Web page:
Why Clinton is pledging a 10 percent income cap on families' child care
In a speech in Kentucky on Tuesday, Hillary Clinton said her plan would bolster existing state and federal subsidies and increase wages for child care workers.
Hillary Clinton said families should not have to pay more than 10 percent of their income in child care during a speech in Kentucky on Tuesday, citing the burden faced by many working families.
"It just doesn't make sense," Mrs. Clinton said while visiting a social services center in Lexington, referencing the cost of quality care. "It's the most important job that any of us can do, and we're making it really hard and really expensive."
She previously addressed women's work in the "informal economy," including caring for relatives and children, during a speech at Georgetown University in 2014, but Tuesday's proposal provides a more expansive look at her plan to tackle what many advocates say is a crippling burden for working families.
The benefits would be offered to families on a "sliding scale" based on need, but Clinton didn't provide an estimate of its cost. Ahead of Kentucky's primary on May 17, she said a family in the state where both parents earn minimum wage spends about 20 percent of their income on child care.
For single parents earning the minimum wage, that expense rises to 40 percent she said, while chastising Republican rival Donald Trump for encouraging a "race to the bottom" in terms of services for families, The Washington Post reports.
The plan may not be wholly unexpected: Some of its details also resemble a proposal introduced last year by the liberal Center for American Progress, which has close ties with the Clinton campaign, the New Republic's Adam Peck notes.
Child care costs can vary widely depending on where people live, a report released in October by the liberal Economic Policy Institute found. According to the report, monthly child-care costs for a family with one 4-year old child range from $344 in rural South Carolina to $1,472 in Washington, D.C.
Overall, in 10 metropolitan areas across the country, child-care costs for an infant and a 4-year-old make up between 20 percent and 31 percent of a family's median income. Meeting these costs is particularly difficult for workers making minimum wage, the report found.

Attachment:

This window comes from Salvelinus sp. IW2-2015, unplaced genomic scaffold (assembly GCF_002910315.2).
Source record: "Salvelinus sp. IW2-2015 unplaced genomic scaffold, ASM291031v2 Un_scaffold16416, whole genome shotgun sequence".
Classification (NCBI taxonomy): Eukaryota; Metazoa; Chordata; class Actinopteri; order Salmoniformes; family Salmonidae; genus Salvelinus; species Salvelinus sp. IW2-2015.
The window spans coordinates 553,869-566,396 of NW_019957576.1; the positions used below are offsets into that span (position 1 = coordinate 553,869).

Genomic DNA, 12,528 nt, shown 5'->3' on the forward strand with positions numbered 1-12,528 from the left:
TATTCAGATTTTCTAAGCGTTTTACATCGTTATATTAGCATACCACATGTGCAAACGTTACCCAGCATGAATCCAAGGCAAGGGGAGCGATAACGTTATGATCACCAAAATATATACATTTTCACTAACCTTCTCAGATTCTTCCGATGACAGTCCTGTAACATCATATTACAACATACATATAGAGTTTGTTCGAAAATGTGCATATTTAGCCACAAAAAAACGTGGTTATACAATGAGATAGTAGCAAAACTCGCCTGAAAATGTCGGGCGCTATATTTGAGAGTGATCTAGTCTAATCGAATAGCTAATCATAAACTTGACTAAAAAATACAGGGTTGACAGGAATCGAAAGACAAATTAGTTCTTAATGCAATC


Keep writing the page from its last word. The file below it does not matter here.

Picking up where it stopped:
At a town hall event in Iowa in November, Mr. Trump said in-house child care at companies could be accomplished "very easily."
In response to a question about his plans to provide affordable child care to workers and particularly working mothers, he said, "It's not expensive for a company to do it."
"You need one person or two people, and you need some blocks and you need some swings and some toys. You know, surely, it's not expensive. It's not an expensive thing. I do it all over, and I get great people because of it…,” he said, noting that in-house care was offered at several of his companies.
But Clinton contrasted her plan on Tuesday with several statements Trump made earlier in the campaign, including a comment in November that wages were "too high" – though he has also said otherwise. She also noted his desire to repeal the Affordable Care Act.
"I think with somebody like Donald Trump, you would see a race to the bottom across our country, with working families paying the price," Clinton said. "And I don't think that's a risk we can afford."
Clinton also pledged to bolster wages for child-care workers through an initiative that directs funding into state programs aimed at improving compensation for workers in the field. The effort would also expand home visiting services to pregnant women and families with young children.
In 2011, he introduced a bill that to provide children between six weeks and kindergarten with "access to a full-time, developmentally appropriate early care and education program." He has said that he would introduce a federal child care program and expand parental leave if elected.
Exactly how Clinton's program would work is still unclear. The proposed plan would combine "substantial new investments" in federal subsidies for lower-income families and tax breaks for middle class families in order to ensure that costs never rose above 10 percent, Ann O'Leary, a Clinton campaign policy advisor told the Post.
In Kentucky, Clinton said existing child-care subsidy programs at the state level, such as one in the state, and another at the federal level could also be expanded.
"We already have a system," she told reporters on Tuesday. "It's just not kept up with the times. It hasn't kept up with the cost."